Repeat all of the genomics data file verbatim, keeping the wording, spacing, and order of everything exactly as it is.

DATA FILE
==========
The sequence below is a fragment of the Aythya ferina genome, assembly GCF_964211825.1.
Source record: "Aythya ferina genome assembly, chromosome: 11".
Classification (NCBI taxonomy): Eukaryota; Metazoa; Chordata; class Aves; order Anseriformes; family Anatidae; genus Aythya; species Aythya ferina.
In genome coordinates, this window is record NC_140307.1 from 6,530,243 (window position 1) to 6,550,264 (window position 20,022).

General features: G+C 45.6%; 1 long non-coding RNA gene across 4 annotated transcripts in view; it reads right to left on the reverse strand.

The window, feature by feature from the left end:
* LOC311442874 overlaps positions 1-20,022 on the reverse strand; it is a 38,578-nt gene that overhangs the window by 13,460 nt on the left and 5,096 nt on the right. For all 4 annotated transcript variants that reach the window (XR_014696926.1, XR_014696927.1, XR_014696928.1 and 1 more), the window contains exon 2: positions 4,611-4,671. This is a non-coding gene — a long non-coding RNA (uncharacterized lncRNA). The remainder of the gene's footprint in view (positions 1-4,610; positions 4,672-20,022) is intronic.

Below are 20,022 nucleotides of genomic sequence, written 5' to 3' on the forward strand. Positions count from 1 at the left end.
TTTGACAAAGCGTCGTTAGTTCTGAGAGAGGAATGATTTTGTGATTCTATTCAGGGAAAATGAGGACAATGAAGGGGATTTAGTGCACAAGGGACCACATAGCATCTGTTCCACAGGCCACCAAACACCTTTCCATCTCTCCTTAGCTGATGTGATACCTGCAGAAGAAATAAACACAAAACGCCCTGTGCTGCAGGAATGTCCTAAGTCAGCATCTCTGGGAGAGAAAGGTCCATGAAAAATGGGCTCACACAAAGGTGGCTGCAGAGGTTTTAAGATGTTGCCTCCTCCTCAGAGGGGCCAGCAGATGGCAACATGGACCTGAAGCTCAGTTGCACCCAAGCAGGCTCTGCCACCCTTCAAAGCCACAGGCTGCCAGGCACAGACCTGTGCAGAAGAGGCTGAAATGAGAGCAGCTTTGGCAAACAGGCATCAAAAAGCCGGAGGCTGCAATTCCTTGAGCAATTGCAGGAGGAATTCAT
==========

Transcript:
The sequence below is a fragment of the Aythya ferina genome, assembly GCF_964211825.1.
Source record: "Aythya ferina genome assembly, chromosome: 11".
Classification (NCBI taxonomy): Eukaryota; Metazoa; Chordata; class Aves; order Anseriformes; family Anatidae; genus Aythya; species Aythya ferina.
In genome coordinates, this window is record NC_140307.1 from 6,530,243 (window position 1) to 6,550,264 (window position 20,022).

General features: G+C 45.6%; 1 long non-coding RNA gene across 4 annotated transcripts in view; it reads right to left on the reverse strand.

The window, feature by feature from the left end:
* LOC311442874 overlaps positions 1-20,022 on the reverse strand; it is a 38,578-nt gene that overhangs the window by 13,460 nt on the left and 5,096 nt on the right. For all 4 annotated transcript variants that reach the window (XR_014696926.1, XR_014696927.1, XR_014696928.1 and 1 more), the window contains exon 2: positions 4,611-4,671. This is a non-coding gene — a long non-coding RNA (uncharacterized lncRNA). The remainder of the gene's footprint in view (positions 1-4,610; positions 4,672-20,022) is intronic.

Below are 20,022 nucleotides of genomic sequence, written 5' to 3' on the forward strand. Positions count from 1 at the left end.
TTTGACAAAGCGTCGTTAGTTCTGAGAGAGGAATGATTTTGTGATTCTATTCAGGGAAAATGAGGACAATGAAGGGGATTTAGTGCACAAGGGACCACATAGCATCTGTTCCACAGGCCACCAAACACCTTTCCATCTCTCCTTAGCTGATGTGATACCTGCAGAAGAAATAAACACAAAACGCCCTGTGCTGCAGGAATGTCCTAAGTCAGCATCTCTGGGAGAGAAAGGTCCATGAAAAATGGGCTCACACAAAGGTGGCTGCAGAGGTTTTAAGATGTTGCCTCCTCCTCAGAGGGGCCAGCAGATGGCAACATGGACCTGAAGCTCAGTTGCACCCAAGCAGGCTCTGCCACCCTTCAAAGCCACAGGCTGCCAGGCACAGACCTGTGCAGAAGAGGCTGAAATGAGAGCAGCTTTGGCAAACAGGCATCAAAAAGCCGGAGGCTGCAATTCCTTGAGCAATTGCAGGAGGAATTCAT